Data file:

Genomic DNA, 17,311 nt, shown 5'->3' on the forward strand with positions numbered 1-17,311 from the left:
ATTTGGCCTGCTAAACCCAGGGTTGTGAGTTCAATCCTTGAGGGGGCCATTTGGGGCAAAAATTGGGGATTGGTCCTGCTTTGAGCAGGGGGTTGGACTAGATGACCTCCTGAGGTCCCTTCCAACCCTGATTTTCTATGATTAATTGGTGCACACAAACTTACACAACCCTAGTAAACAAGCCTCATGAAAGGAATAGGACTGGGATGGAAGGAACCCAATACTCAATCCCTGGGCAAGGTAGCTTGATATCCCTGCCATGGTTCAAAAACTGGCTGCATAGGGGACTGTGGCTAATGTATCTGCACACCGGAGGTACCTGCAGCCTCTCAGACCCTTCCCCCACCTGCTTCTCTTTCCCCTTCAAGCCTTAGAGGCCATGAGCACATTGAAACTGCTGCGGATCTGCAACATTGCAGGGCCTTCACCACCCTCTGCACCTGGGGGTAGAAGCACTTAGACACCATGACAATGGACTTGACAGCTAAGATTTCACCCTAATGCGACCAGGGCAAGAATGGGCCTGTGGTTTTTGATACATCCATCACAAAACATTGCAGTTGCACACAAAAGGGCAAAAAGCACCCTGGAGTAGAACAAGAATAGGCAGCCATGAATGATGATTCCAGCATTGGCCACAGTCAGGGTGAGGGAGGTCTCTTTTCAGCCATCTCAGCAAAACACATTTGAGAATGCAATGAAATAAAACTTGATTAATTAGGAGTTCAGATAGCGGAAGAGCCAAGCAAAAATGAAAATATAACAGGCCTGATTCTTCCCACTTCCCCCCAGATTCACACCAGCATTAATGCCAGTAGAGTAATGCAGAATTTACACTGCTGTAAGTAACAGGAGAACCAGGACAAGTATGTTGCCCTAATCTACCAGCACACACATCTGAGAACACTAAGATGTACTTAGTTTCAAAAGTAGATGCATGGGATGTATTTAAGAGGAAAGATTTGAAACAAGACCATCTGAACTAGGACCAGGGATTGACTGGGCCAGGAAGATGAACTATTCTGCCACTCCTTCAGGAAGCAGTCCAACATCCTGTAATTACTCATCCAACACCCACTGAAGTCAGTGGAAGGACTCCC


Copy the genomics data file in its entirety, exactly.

Genomic DNA, 17,311 nt, shown 5'->3' on the forward strand with positions numbered 1-17,311 from the left:
ATTTGGCCTGCTAAACCCAGGGTTGTGAGTTCAATCCTTGAGGGGGCCATTTGGGGCAAAAATTGGGGATTGGTCCTGCTTTGAGCAGGGGGTTGGACTAGATGACCTCCTGAGGTCCCTTCCAACCCTGATTTTCTATGATTAATTGGTGCACACAAACTTACACAACCCTAGTAAACAAGCCTCATGAAAGGAATAGGACTGGGATGGAAGGAACCCAATACTCAATCCCTGGGCAAGGTAGCTTGATATCCCTGCCATGGTTCAAAAACTGGCTGCATAGGGGACTGTGGCTAATGTATCTGCACACCGGAGGTACCTGCAGCCTCTCAGACCCTTCCCCCACCTGCTTCTCTTTCCCCTTCAAGCCTTAGAGGCCATGAGCACATTGAAACTGCTGCGGATCTGCAACATTGCAGGGCCTTCACCACCCTCTGCACCTGGGGGTAGAAGCACTTAGACACCATGACAATGGACTTGACAGCTAAGATTTCACCCTAATGCGACCAGGGCAAGAATGGGCCTGTGGTTTTTGATACATCCATCACAAAACATTGCAGTTGCACACAAAAGGGCAAAAAGCACCCTGGAGTAGAACAAGAATAGGCAGCCATGAATGATGATTCCAGCATTGGCCACAGTCAGGGTGAGGGAGGTCTCTTTTCAGCCATCTCAGCAAAACACATTTGAGAATGCAATGAAATAAAACTTGATTAATTAGGAGTTCAGATAGCGGAAGAGCCAAGCAAAAATGAAAATATAACAGGCCTGATTCTTCCCACTTCCCCCCAGATTCACACCAGCATTAATGCCAGTAGAGTAATGCAGAATTTACACTGCTGTAAGTAACAGGAGAACCAGGACAAGTATGTTGCCCTAATCTACCAGCACACACATCTGAGAACACTAAGATGTACTTAGTTTCAAAAGTAGATGCATGGGATGTATTTAAGAGGAAAGATTTGAAACAAGACCATCTGAACTAGGACCAGGGATTGACTGGGCCAGGAAGATGAACTATTCTGCCACTCCTTCAGGAAGCAGTCCAACATCCTGTAATTACTCATCCAACACCCACTGAAGTCAGTGGAAGGACTCCC